• Convertible preferred stock. Shareholders can convert their convertible preferred stock into the company’s shares. Usually, the company would have set guidelines on the number of common shares the convertible preferred stock can be exchanged for. Also, the conversion can happen at any time, based on the investors’ readiness. However, once a convertible preferred stock is exchanged for common shares, the action cannot be reversed. This simply means investors can change convertible preferred stock to common shares, but the common shares cannot be changed back into convertible preferred shares.
  • Perpetual preferred stock. Perpetual preferred stock has no fixed date that investors will receive their capital. While the initial capital invested will not be returned to the investors, they have access to redemption privileges.
  • Participating preferred stock. Even when a company is unable to pay dividends to some investors, participating preferred stockholders are still entitled to a dividend. The payment often results from the company achieving predetermined sales, earnings, or profits and comes as an additional dividend. This is not the same as the usual dividend that goes out to all shareholders.
  • Exchangeable preferred stock. It is possible to exchange this type of stock for some other security.

Preferred Stock on Balance Sheet

The cost of preferred stock is calculated by dividing the annual preferred dividend payment by the stock’s market value per share.

Cost of Preferred Stock = (Preferred Stock Dividend Per Share (DPS) / Current Price of Preferred Stock)

Preferred Stocks vs Common Stocks vs. Bonds

While preferred stocks offer fixed dividends to holders, including priority payment over common stockholders, who also have ownership, bonds do not. Instead of ownership rights, bonds represent a loan from an investor to the bond issuer. Typically, the common issuers of bonds are companies or governments to generate funds.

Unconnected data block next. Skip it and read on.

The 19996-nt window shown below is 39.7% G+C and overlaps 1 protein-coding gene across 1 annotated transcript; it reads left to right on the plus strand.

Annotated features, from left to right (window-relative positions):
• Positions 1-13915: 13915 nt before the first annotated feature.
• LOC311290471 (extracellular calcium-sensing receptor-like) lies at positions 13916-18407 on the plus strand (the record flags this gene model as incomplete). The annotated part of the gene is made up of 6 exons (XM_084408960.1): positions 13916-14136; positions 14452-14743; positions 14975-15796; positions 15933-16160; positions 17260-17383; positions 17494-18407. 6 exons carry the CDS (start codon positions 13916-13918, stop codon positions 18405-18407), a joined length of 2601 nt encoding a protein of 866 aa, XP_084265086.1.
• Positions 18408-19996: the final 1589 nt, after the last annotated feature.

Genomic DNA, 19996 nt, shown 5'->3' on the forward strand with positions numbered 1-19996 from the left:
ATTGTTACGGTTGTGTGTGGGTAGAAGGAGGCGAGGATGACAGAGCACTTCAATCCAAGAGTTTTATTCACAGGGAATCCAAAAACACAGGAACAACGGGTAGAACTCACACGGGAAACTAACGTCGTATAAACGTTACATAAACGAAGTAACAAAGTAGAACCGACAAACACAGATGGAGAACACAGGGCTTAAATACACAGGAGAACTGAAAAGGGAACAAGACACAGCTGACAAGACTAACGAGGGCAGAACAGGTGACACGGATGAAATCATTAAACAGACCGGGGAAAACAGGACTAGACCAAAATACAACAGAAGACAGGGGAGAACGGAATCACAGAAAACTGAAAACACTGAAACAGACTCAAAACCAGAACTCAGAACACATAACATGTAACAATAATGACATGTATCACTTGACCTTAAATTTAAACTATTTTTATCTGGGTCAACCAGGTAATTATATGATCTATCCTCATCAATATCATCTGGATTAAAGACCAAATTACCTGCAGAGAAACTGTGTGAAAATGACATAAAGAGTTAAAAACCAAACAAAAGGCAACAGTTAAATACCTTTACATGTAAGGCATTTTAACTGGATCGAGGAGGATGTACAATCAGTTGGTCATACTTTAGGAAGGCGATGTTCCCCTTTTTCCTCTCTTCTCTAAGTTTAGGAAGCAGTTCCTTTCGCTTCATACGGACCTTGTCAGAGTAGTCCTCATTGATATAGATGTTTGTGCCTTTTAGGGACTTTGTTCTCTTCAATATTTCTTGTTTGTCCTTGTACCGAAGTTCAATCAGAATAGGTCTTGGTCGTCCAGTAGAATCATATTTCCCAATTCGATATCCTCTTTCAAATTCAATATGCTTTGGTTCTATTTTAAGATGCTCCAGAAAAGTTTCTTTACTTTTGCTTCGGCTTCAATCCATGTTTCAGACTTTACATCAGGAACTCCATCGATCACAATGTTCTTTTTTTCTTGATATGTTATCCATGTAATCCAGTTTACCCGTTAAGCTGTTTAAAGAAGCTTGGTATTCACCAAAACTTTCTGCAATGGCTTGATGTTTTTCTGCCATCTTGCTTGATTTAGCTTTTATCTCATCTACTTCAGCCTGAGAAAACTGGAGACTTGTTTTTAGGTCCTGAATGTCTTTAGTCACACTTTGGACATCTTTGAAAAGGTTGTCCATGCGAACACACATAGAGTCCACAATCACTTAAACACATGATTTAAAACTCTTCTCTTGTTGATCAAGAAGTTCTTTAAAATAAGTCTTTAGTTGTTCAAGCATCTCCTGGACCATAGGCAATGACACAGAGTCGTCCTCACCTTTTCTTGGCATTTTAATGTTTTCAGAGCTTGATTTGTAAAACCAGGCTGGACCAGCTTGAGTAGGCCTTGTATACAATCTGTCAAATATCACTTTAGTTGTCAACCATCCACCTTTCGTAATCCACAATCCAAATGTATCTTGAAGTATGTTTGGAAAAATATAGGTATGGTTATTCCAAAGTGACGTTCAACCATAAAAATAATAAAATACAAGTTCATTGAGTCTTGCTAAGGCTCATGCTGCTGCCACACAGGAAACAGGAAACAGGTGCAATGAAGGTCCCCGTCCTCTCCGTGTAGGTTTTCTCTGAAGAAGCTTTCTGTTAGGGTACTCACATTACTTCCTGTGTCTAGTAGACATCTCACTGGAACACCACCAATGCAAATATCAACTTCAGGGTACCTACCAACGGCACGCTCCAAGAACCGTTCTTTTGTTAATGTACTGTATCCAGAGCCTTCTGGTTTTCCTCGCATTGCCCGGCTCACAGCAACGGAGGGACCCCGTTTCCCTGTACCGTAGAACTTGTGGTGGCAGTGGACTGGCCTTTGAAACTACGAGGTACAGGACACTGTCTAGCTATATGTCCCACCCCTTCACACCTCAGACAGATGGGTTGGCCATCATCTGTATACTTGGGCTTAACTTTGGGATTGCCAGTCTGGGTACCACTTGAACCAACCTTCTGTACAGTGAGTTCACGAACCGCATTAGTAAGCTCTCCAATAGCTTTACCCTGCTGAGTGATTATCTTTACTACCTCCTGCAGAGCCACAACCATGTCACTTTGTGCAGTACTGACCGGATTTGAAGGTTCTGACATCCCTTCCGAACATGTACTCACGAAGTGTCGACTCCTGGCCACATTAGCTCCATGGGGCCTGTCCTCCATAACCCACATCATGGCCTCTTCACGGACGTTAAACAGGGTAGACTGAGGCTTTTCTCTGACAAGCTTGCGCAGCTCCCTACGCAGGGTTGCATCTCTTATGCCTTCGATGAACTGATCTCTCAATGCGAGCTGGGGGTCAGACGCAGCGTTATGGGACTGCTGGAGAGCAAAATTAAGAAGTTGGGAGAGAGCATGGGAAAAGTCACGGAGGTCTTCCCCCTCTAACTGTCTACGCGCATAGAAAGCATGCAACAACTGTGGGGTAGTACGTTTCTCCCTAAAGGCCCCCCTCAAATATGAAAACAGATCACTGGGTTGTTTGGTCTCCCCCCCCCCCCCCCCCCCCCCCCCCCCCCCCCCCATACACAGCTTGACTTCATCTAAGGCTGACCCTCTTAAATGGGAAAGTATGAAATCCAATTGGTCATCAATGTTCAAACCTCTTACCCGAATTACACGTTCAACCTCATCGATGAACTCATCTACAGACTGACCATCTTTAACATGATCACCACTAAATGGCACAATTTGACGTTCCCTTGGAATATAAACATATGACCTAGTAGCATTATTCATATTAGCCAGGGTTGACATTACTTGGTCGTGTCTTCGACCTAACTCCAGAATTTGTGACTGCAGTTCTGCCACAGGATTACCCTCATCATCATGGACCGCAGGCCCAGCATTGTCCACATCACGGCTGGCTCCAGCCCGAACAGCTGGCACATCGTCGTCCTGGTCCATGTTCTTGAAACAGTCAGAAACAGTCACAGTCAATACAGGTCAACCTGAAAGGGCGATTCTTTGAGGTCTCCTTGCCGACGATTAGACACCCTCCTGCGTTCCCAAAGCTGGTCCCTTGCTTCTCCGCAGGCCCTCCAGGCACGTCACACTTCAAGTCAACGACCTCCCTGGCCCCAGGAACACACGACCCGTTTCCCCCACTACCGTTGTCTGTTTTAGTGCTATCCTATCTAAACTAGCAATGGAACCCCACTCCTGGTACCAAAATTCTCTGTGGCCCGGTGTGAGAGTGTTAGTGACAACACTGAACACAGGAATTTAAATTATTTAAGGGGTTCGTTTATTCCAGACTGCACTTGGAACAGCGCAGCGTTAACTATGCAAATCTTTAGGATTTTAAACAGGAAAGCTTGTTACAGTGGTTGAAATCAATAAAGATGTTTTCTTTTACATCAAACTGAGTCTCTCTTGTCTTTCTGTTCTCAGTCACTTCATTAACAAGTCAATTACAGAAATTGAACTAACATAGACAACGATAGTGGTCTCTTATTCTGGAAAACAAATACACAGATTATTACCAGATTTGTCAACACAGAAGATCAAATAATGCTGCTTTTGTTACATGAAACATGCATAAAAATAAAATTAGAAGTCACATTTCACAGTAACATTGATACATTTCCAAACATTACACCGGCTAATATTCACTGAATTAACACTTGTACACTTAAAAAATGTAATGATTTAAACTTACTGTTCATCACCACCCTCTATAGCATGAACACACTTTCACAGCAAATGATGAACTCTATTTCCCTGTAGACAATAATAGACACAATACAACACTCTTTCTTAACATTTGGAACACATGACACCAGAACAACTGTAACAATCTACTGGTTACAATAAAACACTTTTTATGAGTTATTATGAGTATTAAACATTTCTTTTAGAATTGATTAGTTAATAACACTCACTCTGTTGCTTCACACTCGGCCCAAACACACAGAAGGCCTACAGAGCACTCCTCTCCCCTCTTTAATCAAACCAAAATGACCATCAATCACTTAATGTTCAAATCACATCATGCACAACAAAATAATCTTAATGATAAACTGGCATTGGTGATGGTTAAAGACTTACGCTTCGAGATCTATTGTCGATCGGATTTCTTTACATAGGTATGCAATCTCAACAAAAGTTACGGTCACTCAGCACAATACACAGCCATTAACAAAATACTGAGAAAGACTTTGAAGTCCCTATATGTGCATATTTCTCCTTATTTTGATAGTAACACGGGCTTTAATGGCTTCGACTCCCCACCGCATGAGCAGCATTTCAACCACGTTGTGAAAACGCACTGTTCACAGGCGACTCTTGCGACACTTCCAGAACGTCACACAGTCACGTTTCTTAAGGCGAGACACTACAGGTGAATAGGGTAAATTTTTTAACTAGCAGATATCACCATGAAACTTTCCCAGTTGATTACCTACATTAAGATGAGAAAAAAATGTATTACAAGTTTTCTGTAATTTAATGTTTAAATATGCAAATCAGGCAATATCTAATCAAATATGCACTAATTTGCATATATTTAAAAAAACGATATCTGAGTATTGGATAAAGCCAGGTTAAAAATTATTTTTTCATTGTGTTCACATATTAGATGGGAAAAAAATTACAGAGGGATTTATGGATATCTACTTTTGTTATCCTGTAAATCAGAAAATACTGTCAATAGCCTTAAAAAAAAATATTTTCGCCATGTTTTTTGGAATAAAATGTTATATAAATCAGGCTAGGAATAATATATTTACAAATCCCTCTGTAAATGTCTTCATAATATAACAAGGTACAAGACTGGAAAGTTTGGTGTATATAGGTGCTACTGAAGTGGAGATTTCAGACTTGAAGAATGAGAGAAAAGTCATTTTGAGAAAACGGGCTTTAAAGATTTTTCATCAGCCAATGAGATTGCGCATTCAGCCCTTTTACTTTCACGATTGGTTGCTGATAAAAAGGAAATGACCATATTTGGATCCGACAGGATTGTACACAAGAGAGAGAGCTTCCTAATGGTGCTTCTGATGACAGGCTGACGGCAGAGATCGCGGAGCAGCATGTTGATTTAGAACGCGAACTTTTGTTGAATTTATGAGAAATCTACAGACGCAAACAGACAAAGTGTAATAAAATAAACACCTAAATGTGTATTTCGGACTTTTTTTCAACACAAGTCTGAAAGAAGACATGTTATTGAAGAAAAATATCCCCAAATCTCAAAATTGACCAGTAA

Preferred stocks and bonds have some similarities to common stocks. Firstly, the two types have a fixed income value. Holders of either the preferred stocks or bonds are aware of the amount eligible to them per the amount of their investment, and this value is fixed with no flexibility. However, the dividend companies pay common stockholders varies, depending on the business’s financial performance.

More similarities between preferred stocks and bonds that distinguish them from common stocks are the callability features. They have a par value and can be fixed with a maturity date, usually lasting 30 years or more.

Why Invest in Preferred Stocks?

There are many advantages to investing in preferred stocks. Firstly, all investors want peace and assurance as their money is at stake, and preferred stocks offer some kind of assurance with their fixed return. Whether the company records losses or profits, preferred shareholders will receive their dividends as at when due, except on special occasions.

Secondly, preferred stocks come with priority. Although the return is fixed, the company may default in payment to pay later. In this case, preferred stockholders are prioritized and paid before common shareholders. As a matter of fact, if the company does not have enough money to pay all its investors, preferred stock owners are still considered first. The priority given to preferred stock is also effective in case of a company liquidation. These categories of investors are given precedence for payout.

Thirdly, preferred stocks’ callability leaves room for the possibility of the call price being higher than the initial price the investor paid to own the shares.

Further, there is less chance of fluctuation for preferred stocks.

Notably, it would be incomplete to talk about the benefits preferred stock offers, without mentioning its downside. Some of the cons of preferred stocks are the absence of voting rights, low growth potential, and low to moderate liquidity possibility.

How to Invest in Preferred Stocks

Investing in preferred stocks requires going through a broker or brokerage firm. It is essential to research before taking this risky step and be convinced that preferred stocks are a choice. Many broker firms operate online and allow new signups with low minimum balances. However, workers differ according to the services they offer. Some charge high commissions that may not be the best for new investors.

It is often advisable to start with a few shares and keep an eagle eye on them before purchasing more. The specific processes of executing a trade depend on the platform.

Conclusion

To sum up, all investments are risks. Investment is not compulsory. Interested persons should decide to buy stocks of their own will, with full knowledge of the associated pros and cons. Preferred stocks are a good choice if you want to have a stable fixed income.

Preferred Stock: Definition, Types, Key Features